Making King Street More Viable

Making King Street More Viable

Task force studying ways to revitalize businesses and to attract customers.

Merchants along Alexandria’s King Street corridor were hit hard by the Sept. 11, 2001 terrorist attacks. Some have recovered better than others. A new task force will study King Street retail and make recommendations about improving commerce on the thoroughfare.

The group met for the first time in mid-November and responded to a market study.

“Old Town is the heart and soul of Alexandria,” said Eileen Fogarty, the city’s director of planning and zoning. “It is key socially, economically and culturally to the city. Great changes are occurring in the Capital region. While Alexandria is drawing patrons from all corners of the region, it is also true that our customers are being drawn to other retail restaurants and venues in other parts of the region…”

The study area covered King Street from Diagonal Road to the Potomac, 1.1 miles and the retail located along Cameron Street between N. Fairfax and N. Pitt streets. The purpose was to identify the market potential; the community’s desires and needs; the business community’s desires and needs; existing uses; patterns of uses; commercial/retail trends; retail/operational hours; competition and general clientele along the length of King Street.

“We divided King Street into six distinctive districts,” Fogarty said. “They ranged from the businesses on the waterfront that largely rely on tourism to the retail district at the upper end of the street that rely on local walk-in trade.”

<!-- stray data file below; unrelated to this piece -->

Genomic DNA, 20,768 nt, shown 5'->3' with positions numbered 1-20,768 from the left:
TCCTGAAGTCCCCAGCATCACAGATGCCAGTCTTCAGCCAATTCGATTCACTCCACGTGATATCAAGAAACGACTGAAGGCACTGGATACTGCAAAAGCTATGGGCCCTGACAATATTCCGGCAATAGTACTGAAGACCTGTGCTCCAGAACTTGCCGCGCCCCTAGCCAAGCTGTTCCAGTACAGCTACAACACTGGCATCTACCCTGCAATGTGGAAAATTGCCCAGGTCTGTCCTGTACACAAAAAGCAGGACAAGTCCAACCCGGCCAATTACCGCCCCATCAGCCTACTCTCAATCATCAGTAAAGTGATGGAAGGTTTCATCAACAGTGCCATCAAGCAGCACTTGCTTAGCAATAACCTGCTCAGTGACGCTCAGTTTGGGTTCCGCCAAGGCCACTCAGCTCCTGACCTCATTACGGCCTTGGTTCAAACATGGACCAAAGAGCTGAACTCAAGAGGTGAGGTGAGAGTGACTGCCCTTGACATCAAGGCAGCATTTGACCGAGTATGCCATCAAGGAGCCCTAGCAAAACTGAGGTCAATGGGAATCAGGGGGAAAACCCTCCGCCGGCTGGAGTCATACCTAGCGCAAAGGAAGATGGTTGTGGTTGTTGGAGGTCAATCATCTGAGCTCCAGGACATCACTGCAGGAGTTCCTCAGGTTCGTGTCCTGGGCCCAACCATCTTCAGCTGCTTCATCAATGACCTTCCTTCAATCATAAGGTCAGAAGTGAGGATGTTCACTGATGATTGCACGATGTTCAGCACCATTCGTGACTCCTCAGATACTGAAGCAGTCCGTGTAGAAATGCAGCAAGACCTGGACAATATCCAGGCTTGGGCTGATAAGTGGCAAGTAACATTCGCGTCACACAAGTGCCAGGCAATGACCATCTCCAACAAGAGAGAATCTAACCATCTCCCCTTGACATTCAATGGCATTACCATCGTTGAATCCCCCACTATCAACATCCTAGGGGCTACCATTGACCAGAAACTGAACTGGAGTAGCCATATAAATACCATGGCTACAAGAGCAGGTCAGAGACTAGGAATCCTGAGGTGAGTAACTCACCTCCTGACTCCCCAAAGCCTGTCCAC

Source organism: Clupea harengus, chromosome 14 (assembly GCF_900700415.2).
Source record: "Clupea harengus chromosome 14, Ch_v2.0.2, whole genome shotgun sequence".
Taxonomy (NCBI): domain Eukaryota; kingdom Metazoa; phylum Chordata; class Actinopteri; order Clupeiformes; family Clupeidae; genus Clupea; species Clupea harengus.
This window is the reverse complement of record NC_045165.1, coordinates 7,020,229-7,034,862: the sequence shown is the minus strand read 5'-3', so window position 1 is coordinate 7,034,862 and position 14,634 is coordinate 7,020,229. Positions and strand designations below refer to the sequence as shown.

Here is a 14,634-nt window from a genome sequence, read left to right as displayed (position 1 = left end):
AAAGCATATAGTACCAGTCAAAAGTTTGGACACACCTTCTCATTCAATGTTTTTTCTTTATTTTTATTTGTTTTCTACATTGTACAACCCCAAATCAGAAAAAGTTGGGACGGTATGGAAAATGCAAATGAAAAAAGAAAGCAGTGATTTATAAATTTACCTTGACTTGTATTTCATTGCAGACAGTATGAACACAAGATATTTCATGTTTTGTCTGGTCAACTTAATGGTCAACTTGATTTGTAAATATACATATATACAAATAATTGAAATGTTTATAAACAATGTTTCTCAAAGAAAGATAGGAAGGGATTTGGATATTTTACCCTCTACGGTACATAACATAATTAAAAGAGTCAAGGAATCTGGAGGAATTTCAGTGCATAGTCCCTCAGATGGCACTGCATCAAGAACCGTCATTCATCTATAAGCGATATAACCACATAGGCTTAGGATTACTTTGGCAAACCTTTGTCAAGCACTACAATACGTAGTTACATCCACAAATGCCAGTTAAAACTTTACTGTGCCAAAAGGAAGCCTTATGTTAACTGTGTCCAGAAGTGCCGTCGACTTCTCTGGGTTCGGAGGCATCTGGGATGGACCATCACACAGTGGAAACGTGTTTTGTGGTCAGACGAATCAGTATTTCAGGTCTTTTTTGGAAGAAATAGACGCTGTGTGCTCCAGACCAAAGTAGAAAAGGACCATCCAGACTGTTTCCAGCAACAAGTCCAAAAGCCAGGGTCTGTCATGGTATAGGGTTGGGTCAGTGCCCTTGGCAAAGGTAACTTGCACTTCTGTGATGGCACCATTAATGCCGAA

Data gathered shows that the businesses on the waterfront were hurt more by Sept. 11, than were the businesses on the upper end of King Street. “We have to find a way to market the businesses on the waterfront to more local trade,” Fogarty said.

THE GOAL OF the process is to develop a vision for King Street and an implementation plan that will be presented to the Planning Commission and later to City Council. “That vision will be developed with a great deal of input from the merchants, affected civic associations and general members of the community,” Fogarty said. Those in attendance at the first workshop agree that there are many challenges to revitalizing King Street. “Old Town has good buildings and restaurants but lacks entertainment,” observed one participant.

“King Street is not as diversified as the competition — Clarendon [in Arlington], Reston Town Center, etc,” observed another participant.

Participants agreed that, however, there are many opportunities. “We need to capitalize on the nearly 8,000 employees at the U. S. Patent and Trademark Office, maybe by having a shuttle that would bring them to Old Town,” said one merchant.

All agreed that to make King Street a successful retail zone, there will be a need to focus not only on retail issues but on transportation, parking and pedestrian access.

“We have a great deal of work ahead but this is an exciting process and we are all looking forward to the challenges,” Fogarty said.